If you've been denied disability compensation from the Department of Veterans Affairs (VA) or believe your disability should have received a higher rating, you have the right to appeal the VA decision. You may be able to win an appeal if you can show that the VA made a mistake on your claim; for instance, the VA evaluated your disability under the wrong code in the Schedule of Rating Disabilities, which gave you a lower rating. Sometimes veterans are denied benefits because of procedural mistakes made by the VA.
Below is a review of some typical legal errors the VA makes that you can appeal.
After you apply for VA benefits, the VA is required to tell you what evidence is necessary to prove your claim so that you can be awarded benefits. This notice must specify what evidence you are responsible for submitting, as opposed to evidence the VA will gather on your behalf.
This notification is required for all claims that were pending on, or filed after, November 9, 2000. If you did not receive this notification and can show that it harmed your case, this can be a basis for appeal. You will need to demonstrate that there is evidence helpful to your claim that you would have provided had you known it was needed.
By law, the VA must help you obtain records that support your claim for benefits. If you have identified these records adequately, the VA has a duty to get these records for you. This means you must provide enough information about when and where you were treated so that the VA could reasonably locate your records. This is only relevant if the records you identified are related to your claim for benefits.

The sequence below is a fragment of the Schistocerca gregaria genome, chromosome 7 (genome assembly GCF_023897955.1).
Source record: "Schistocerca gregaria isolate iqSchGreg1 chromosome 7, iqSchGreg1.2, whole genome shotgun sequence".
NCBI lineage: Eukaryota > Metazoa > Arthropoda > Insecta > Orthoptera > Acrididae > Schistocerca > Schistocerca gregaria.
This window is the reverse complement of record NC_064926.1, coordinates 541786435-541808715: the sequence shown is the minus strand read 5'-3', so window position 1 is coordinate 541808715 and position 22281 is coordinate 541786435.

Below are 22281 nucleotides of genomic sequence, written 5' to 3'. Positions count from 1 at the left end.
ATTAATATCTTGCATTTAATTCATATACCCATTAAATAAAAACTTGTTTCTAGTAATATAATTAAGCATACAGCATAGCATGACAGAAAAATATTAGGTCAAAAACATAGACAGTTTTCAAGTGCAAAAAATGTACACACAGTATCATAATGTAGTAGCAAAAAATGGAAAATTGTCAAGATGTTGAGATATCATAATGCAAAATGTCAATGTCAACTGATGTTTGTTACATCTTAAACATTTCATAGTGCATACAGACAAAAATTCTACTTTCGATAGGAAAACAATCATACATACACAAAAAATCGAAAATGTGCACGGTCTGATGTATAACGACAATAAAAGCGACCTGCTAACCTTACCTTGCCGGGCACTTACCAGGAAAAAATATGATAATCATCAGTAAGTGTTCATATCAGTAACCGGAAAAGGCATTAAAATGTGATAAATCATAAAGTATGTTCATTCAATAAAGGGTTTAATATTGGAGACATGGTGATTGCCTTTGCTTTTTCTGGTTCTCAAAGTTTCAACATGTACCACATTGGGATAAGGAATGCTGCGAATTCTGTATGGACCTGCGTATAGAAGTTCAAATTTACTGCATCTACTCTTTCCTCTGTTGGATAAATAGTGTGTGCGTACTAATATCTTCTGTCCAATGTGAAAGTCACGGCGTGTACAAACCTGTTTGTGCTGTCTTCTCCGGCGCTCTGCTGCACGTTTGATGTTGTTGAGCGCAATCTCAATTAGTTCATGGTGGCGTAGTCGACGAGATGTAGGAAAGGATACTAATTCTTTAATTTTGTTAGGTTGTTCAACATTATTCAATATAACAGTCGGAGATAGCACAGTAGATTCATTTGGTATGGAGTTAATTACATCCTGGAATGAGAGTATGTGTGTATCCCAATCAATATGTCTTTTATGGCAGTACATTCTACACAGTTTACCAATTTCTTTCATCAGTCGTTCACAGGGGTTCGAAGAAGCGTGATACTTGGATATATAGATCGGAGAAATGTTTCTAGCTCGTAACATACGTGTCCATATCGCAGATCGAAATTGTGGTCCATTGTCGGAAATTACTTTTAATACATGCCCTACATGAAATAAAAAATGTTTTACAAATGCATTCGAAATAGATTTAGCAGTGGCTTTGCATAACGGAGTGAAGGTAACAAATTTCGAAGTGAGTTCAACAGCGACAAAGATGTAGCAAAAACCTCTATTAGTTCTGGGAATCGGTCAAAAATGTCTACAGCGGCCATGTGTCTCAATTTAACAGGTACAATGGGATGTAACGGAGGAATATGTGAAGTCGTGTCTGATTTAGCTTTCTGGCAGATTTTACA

In certain cases, the VA is required to provide you with a medical examination to obtain an opinion about whether your disability is service-connected. The VA is required to provide this exam when there isn't sufficient medical evidence in the file and there is:
If the VA did provide a required medical examination, it must meet certain requirements. For example, the VA physician or medical provider should be knowledgeable in the type of disability being evaluated. The doctor must explain in detail the reasoning behind his or her opinion about whether the current disability is linked to service and must give an actual opinion about whether this linkage exists or not.
If you appealed to the Board of Veterans Appeals (BVA), the BVA is required to include in its decisions a discussion of the facts and law on which the decision is based. You will need an attorney's help to check whether the BVA failed to properly address medical or lay evidence that helped your claim. Consult with a VA disability attorney to determine if this is a basis for appeal in your case.
You can appeal a denial of benefits or low rating to the VA Regional Office where you originally submitted your application and ask for a Decision Review Officer (DRO) to review your file and issue a new decision and/or ask for a hearing before a DRO. After a DRO reviews your case, or instead of having a DRO review your case, you can appeal directly to the Board of Veterans Appeals (BVA).
If the BVA denies your appeal, your options are to bring an appeal to the U.S. Court of Appeals for Veterans Claims, ask the BVA to reconsider its decision, or file a reopened claim at the VA Regional Office. At this stage, it's best to have the assistance of a VA disability attorney to help you determine the best course of action.
Sometimes, at the Regional Office or at the Board of Veterans Appeals (BVA), the VA fails to adhere to the laws and regulations that govern its operations. When this is the case, the oversight of the U.S. Court of Appeals for Veterans Claims may be necessary to obtain a successful outcome in your case.